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4.10.2 String Column Types - MySQL

Studying for the MySQL Certification exam? This article, the first of two parts, covers roughly 10 percent of the material that will appear on the exam, including general database and table properties, storage engines and table types, and more. It is excerpted from chapter four of the book MySQL Certification Guide written by Paul Dubois et. al. (Sams, 2004, ISBN: 0672326329).

  1. Data Definition Language, Part 1
  2. 4.1 General Database and Table Properties
  3. 4.3 Limits on Number and Size of Database Components
  4. 4.4 Identifier Syntax
  6. 4.7 DROP TABLE
  7. 4.9 Creating and Dropping Indexes
  8. 4.10 Column Types
  9. 4.10.2 String Column Types
  10. 4.10.3 Date and Time Column Types
  11. 4.10.4 Column Options
  12. 4.10.5 Using the AUTO_INCREMENT Column Option
  13. 4.10.6 Automatic Type Conversion and Value Clipping
By: Sams Publishing
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January 19, 2005

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The string column types are listed in the following table:




Fixed-length string


Variable-length string


Variable-length binary string


Variable-length nonbinary string


Enumeration consisting of a fixed set of legal values


Set consisting of a fixed set of legal values

When you choose a string datatype, consider the following factors:

  • The maximum length of values you need to store.

  • Whether to use a fixed or variable amount of storage.

  • Whether you need to store binary or nonbinary strings.

  • The number of distinct values required; ENUM or SET may be useful if the set of values is fixed.

The following discussion first describes the general differences between binary and nonbinary strings, and then the specific characteristics of each of the string column datatypes. Binary and Nonbinary String Characteristics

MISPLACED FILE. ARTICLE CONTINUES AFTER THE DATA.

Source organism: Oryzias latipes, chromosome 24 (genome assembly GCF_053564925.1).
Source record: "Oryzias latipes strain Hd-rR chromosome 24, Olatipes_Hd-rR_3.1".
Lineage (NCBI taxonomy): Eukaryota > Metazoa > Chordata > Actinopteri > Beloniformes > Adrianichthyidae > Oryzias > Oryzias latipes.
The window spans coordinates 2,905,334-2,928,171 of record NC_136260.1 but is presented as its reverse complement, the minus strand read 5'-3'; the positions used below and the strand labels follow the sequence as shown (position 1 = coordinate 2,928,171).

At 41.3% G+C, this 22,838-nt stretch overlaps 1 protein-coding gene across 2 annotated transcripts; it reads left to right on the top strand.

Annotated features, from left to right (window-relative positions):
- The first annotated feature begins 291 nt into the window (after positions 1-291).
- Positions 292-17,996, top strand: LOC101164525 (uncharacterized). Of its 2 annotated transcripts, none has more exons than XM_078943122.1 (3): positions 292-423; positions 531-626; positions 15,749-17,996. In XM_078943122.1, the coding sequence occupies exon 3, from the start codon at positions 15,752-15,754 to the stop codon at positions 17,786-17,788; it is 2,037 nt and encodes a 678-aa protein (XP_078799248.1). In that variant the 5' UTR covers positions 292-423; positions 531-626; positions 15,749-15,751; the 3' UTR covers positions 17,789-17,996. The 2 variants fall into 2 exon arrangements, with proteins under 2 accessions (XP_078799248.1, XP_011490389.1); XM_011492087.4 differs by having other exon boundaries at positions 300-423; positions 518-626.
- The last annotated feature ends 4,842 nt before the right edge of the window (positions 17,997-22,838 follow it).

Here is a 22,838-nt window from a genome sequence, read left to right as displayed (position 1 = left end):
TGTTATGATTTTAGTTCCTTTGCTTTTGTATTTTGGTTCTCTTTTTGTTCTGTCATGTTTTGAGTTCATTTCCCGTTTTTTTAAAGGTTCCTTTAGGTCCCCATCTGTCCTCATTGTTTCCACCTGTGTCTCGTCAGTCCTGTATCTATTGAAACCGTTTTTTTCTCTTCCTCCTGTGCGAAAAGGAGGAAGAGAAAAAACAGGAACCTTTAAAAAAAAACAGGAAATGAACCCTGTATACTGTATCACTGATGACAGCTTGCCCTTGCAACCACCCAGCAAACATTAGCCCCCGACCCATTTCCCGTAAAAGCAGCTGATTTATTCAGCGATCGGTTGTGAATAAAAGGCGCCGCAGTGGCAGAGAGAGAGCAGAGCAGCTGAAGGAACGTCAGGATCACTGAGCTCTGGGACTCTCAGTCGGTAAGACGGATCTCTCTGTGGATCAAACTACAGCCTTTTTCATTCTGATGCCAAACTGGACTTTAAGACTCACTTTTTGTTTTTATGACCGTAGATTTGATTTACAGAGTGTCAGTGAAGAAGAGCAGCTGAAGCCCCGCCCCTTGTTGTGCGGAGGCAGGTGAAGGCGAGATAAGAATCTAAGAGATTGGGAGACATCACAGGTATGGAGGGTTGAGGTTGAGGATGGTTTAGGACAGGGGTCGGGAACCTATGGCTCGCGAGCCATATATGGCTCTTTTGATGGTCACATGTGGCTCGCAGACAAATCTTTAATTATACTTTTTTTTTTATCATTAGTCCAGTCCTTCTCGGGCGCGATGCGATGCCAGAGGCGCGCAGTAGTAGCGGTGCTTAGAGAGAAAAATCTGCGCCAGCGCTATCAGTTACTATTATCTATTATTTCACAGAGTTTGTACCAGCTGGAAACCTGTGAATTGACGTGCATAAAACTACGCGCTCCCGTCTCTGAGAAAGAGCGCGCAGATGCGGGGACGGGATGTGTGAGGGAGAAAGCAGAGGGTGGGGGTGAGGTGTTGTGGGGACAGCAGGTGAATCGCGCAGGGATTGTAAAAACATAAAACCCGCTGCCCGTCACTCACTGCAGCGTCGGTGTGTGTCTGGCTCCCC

Strings in MySQL may be treated as binary or nonbinary. The two types are each most suited to different purposes.

Binary strings have the following characteristics:

  • A binary string is treated as a string of byte values.

  • Comparisons of binary strings are performed on the basis of those byte values. This has the following implications:

    • Uppercase and lowercase versions of a given character have different byte values, so binary string comparisons are case sensitive.

    • Versions of a character that have different accent marks have different byte values, so binary string comparisons are also accent sensitive.

  • A multi-byte character, if stored as a binary string, is treated simply as multiple individual bytes. Character boundaries of the original data no longer apply.

Nonbinary strings are associated with a character set. The character set affects interpretation of string contents and sorting as follows:

  • A nonbinary string is a string of characters, all of which must belong to a specific character set. Characters may consist of a single byte, or multiple bytes if the character set allows it. For example, each character in the MySQL default character set (Latin-1, also known as ISO-8859-1) requires one byte to store. In contrast, the Japanese SJIS character set contains so many characters that they cannot all be represented in a single byte, so each character requires multiple bytes to store.

  • Nonbinary comparisons are based on the collating (sorting) order of the character set associated with the string.